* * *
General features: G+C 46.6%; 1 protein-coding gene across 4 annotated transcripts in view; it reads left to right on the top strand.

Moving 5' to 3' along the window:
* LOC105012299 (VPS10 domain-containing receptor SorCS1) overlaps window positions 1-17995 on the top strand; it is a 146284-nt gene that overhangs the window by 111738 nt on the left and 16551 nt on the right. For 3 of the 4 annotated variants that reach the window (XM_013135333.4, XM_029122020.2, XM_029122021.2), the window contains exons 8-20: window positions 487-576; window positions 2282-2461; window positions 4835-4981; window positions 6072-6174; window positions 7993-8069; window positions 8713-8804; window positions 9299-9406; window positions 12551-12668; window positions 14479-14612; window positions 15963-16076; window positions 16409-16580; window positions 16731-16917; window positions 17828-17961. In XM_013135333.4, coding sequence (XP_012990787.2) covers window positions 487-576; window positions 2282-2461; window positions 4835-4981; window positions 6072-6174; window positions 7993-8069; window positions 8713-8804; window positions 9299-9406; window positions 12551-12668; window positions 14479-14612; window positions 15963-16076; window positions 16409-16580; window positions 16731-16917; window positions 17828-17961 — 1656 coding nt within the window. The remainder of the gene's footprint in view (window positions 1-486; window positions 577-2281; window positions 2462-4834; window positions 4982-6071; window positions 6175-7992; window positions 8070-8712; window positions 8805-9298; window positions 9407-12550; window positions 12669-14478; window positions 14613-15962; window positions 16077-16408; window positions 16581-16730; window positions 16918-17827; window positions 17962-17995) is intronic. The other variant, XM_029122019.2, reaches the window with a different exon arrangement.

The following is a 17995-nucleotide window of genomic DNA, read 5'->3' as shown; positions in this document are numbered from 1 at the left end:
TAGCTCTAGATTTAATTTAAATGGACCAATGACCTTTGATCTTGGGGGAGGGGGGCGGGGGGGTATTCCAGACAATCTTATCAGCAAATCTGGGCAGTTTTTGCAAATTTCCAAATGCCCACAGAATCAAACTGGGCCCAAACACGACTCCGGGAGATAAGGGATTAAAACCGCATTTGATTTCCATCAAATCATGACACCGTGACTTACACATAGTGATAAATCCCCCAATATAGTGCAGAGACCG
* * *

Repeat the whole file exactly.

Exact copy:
General features: G+C 46.6%; 1 protein-coding gene across 4 annotated transcripts in view; it reads left to right on the top strand.

Moving 5' to 3' along the window:
* LOC105012299 (VPS10 domain-containing receptor SorCS1) overlaps window positions 1-17995 on the top strand; it is a 146284-nt gene that overhangs the window by 111738 nt on the left and 16551 nt on the right. For 3 of the 4 annotated variants that reach the window (XM_013135333.4, XM_029122020.2, XM_029122021.2), the window contains exons 8-20: window positions 487-576; window positions 2282-2461; window positions 4835-4981; window positions 6072-6174; window positions 7993-8069; window positions 8713-8804; window positions 9299-9406; window positions 12551-12668; window positions 14479-14612; window positions 15963-16076; window positions 16409-16580; window positions 16731-16917; window positions 17828-17961. In XM_013135333.4, coding sequence (XP_012990787.2) covers window positions 487-576; window positions 2282-2461; window positions 4835-4981; window positions 6072-6174; window positions 7993-8069; window positions 8713-8804; window positions 9299-9406; window positions 12551-12668; window positions 14479-14612; window positions 15963-16076; window positions 16409-16580; window positions 16731-16917; window positions 17828-17961 — 1656 coding nt within the window. The remainder of the gene's footprint in view (window positions 1-486; window positions 577-2281; window positions 2462-4834; window positions 4982-6071; window positions 6175-7992; window positions 8070-8712; window positions 8805-9298; window positions 9407-12550; window positions 12669-14478; window positions 14613-15962; window positions 16077-16408; window positions 16581-16730; window positions 16918-17827; window positions 17962-17995) is intronic. The other variant, XM_029122019.2, reaches the window with a different exon arrangement.

The following is a 17995-nucleotide window of genomic DNA, read 5'->3' as shown; positions in this document are numbered from 1 at the left end:
TAGCTCTAGATTTAATTTAAATGGACCAATGACCTTTGATCTTGGGGGAGGGGGGCGGGGGGGTATTCCAGACAATCTTATCAGCAAATCTGGGCAGTTTTTGCAAATTTCCAAATGCCCACAGAATCAAACTGGGCCCAAACACGACTCCGGGAGATAAGGGATTAAAACCGCATTTGATTTCCATCAAATCATGACACCGTGACTTACACATAGTGATAAATCCCCCAATATAGTGCAGAGACCG